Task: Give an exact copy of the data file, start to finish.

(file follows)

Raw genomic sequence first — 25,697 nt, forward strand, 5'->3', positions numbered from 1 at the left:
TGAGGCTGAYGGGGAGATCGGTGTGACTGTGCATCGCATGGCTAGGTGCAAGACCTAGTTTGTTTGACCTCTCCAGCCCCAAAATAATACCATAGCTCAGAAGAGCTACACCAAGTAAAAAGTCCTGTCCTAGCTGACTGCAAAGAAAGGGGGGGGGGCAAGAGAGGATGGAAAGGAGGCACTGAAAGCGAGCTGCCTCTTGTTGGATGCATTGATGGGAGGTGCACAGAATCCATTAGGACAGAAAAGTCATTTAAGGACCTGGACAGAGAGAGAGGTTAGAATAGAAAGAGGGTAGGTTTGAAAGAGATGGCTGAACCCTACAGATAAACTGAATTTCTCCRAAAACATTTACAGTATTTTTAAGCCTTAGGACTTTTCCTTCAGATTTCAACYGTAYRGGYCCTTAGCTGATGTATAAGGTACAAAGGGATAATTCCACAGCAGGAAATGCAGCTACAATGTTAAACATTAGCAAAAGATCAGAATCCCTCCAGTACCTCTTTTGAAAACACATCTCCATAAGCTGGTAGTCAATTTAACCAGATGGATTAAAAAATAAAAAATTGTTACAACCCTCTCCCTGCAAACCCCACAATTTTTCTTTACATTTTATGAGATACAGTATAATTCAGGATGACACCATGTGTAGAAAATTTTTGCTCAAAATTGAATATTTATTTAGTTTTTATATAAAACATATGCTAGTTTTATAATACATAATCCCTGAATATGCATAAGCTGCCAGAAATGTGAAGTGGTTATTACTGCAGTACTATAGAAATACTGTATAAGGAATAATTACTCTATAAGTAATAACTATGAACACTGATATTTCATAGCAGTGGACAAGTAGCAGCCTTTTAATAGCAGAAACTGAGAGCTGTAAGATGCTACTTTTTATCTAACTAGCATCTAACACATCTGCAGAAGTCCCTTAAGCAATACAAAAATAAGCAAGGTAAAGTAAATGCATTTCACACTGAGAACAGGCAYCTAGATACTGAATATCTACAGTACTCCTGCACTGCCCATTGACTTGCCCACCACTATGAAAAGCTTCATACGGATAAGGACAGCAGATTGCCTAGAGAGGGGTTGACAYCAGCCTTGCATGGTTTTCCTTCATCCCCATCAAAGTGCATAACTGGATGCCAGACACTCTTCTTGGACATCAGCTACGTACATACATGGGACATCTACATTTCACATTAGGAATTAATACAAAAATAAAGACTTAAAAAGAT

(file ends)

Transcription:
Raw genomic sequence first — 25,697 nt, forward strand, 5'->3', positions numbered from 1 at the left:
TGAGGCTGAYGGGGAGATCGGTGTGACTGTGCATCGCATGGCTAGGTGCAAGACCTAGTTTGTTTGACCTCTCCAGCCCCAAAATAATACCATAGCTCAGAAGAGCTACACCAAGTAAAAAGTCCTGTCCTAGCTGACTGCAAAGAAAGGGGGGGGGGCAAGAGAGGATGGAAAGGAGGCACTGAAAGCGAGCTGCCTCTTGTTGGATGCATTGATGGGAGGTGCACAGAATCCATTAGGACAGAAAAGTCATTTAAGGACCTGGACAGAGAGAGAGGTTAGAATAGAAAGAGGGTAGGTTTGAAAGAGATGGCTGAACCCTACAGATAAACTGAATTTCTCCRAAAACATTTACAGTATTTTTAAGCCTTAGGACTTTTCCTTCAGATTTCAACYGTAYRGGYCCTTAGCTGATGTATAAGGTACAAAGGGATAATTCCACAGCAGGAAATGCAGCTACAATGTTAAACATTAGCAAAAGATCAGAATCCCTCCAGTACCTCTTTTGAAAACACATCTCCATAAGCTGGTAGTCAATTTAACCAGATGGATTAAAAAATAAAAAATTGTTACAACCCTCTCCCTGCAAACCCCACAATTTTTCTTTACATTTTATGAGATACAGTATAATTCAGGATGACACCATGTGTAGAAAATTTTTGCTCAAAATTGAATATTTATTTAGTTTTTATATAAAACATATGCTAGTTTTATAATACATAATCCCTGAATATGCATAAGCTGCCAGAAATGTGAAGTGGTTATTACTGCAGTACTATAGAAATACTGTATAAGGAATAATTACTCTATAAGTAATAACTATGAACACTGATATTTCATAGCAGTGGACAAGTAGCAGCCTTTTAATAGCAGAAACTGAGAGCTGTAAGATGCTACTTTTTATCTAACTAGCATCTAACACATCTGCAGAAGTCCCTTAAGCAATACAAAAATAAGCAAGGTAAAGTAAATGCATTTCACACTGAGAACAGGCAYCTAGATACTGAATATCTACAGTACTCCTGCACTGCCCATTGACTTGCCCACCACTATGAAAAGCTTCATACGGATAAGGACAGCAGATTGCCTAGAGAGGGGTTGACAYCAGCCTTGCATGGTTTTCCTTCATCCCCATCAAAGTGCATAACTGGATGCCAGACACTCTTCTTGGACATCAGCTACGTACATACATGGGACATCTACATTTCACATTAGGAATTAATACAAAAATAAAGACTTAAAAAGAT